The Catholic News Service reports that Mark Zuckerberg and his wife, Priscilla Chan, met with the pope on Monday, “continuing his dialogue with leaders in the world of social media and technology” (he has also met with the heads of Google, Apple, and Instagram). Pope Francis has been a hearty proponent of social media technology – his twitter handle @pontifex was used almost immediately following his election as pope (though Pope Benedict instituted the twitter handle.) Most recently, he created an Instagram account that is widely used across the globe.
His use of social media platforms is significant for many reasons. For one, his social media use relates to the church’s ongoing discussion about the importance of communication. As the pope said in his latest message for World Communication Day:
Words can build bridges between individuals and within families, social groups and peoples. This is possible both in the material world and the digital world.
The pope argues, too, that online communication is important. To those who see online communication as somehow inauthentic (perhaps because not related to face-to-face communication?) the pope states:
Emails, text messages, social networks and chats can also be fully human forms of communication. It is not technology which determines whether or not communication is authentic, but rather the human heart and our capacity to use wisely the means at our disposal. Social networks can facilitate relationships and promote the good of society, but they can also lead to further polarization and division between individuals and groups. The digital world is a public square, a meeting-place where we can either encourage or demean one another, engage in a meaningful discussion or unfair attacks.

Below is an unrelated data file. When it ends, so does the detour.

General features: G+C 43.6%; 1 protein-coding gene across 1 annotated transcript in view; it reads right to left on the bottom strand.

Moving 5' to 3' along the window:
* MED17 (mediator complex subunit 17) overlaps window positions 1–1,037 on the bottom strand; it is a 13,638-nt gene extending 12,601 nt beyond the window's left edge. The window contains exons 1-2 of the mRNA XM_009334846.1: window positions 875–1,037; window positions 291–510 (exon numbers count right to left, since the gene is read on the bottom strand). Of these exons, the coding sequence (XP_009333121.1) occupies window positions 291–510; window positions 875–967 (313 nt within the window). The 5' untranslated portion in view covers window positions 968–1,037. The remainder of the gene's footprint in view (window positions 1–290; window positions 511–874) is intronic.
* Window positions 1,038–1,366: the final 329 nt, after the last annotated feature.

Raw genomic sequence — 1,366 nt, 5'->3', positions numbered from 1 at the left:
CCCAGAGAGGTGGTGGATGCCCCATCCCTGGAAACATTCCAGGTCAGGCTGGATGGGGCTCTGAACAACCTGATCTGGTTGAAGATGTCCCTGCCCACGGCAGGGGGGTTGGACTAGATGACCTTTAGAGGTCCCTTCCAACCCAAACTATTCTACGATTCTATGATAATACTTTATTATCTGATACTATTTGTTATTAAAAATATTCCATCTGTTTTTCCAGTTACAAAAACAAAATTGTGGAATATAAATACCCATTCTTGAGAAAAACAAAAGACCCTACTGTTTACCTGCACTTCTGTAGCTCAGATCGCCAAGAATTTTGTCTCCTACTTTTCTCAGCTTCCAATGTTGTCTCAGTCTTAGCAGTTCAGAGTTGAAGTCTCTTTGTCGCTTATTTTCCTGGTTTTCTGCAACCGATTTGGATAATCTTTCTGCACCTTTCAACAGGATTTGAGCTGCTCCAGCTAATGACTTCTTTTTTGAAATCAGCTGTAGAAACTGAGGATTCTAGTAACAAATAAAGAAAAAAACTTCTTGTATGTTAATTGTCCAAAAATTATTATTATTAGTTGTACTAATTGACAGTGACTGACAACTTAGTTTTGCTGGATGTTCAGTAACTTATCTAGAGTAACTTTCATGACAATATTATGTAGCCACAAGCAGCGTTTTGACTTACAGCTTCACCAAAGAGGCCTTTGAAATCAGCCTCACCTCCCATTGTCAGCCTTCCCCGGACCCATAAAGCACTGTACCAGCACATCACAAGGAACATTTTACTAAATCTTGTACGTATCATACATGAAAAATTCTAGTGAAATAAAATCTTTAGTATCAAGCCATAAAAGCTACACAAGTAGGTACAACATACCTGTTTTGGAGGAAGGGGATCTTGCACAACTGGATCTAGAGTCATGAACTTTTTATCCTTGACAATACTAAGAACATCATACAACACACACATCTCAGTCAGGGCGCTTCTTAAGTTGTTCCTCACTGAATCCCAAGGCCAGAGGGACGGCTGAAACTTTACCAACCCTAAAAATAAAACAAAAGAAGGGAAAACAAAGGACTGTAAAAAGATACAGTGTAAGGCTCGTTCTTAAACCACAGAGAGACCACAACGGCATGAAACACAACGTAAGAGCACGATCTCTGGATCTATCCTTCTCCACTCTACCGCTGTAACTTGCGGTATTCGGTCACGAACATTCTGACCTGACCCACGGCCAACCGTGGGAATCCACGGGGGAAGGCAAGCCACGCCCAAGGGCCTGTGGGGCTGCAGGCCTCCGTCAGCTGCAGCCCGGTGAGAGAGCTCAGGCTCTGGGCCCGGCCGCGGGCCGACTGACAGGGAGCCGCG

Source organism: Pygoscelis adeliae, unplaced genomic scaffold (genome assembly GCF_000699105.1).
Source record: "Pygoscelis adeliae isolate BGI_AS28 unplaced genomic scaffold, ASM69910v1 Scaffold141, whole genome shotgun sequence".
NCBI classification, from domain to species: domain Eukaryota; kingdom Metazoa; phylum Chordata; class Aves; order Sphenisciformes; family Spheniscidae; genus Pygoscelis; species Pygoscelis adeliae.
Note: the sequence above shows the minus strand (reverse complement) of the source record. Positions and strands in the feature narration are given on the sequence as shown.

In his meeting with Zuckerberg, this meant considering how tech use and poverty are connected. As the Vatican spokesman stated, the two spoke of how:
how communications technology can be used to alleviate poverty, encourage a culture of encounter and help deliver a message of hope, especially to the most disadvantaged people.
There is a still more important thing to remember, a point that I worry Zuckerberg, Kevin Systrom (Instagram), Eric Schmidt (Google), and Tim Cook (Apple) don’t consider often enough – and neither do we Christians:
The problem isn’t just about using social media well, especially as defined by favorite social justice platforms like poverty. The pope reminds us in his World Communications message that it’s also about remembering that in digital communication, we are dealing with people.
And the thing is, we are very likely to forget that fact. Our technological platforms shape us to dis-remember that there are people on the other side of the screen. This dis-remembering is pervasive. We know it in our comments online, the many abuses that the Catholic blogosphere has seen over the past several months, and in the ways that people (still) are so enticed by their screens that they look at the screen rather than the people they’re dining with or living with.
I think the pope is right to pinpoint both the benefits and harms of social media, and the need to behave in loving ways with each other, as we communicate the Gospel.
But how do we train ourselves to be more aware of the humans on the other side of the screen, if the screen itself is forming us to think in terms of dissociation?
This is the question that has gone unasked (though many people, like Sherry Turkle, have spoken about such dissociation)- but I, for one, would love to see Zuckerberg and the Pope discuss ways forward from the dis-remembering that is so antithetical to the Eucharistic people that we are called to be.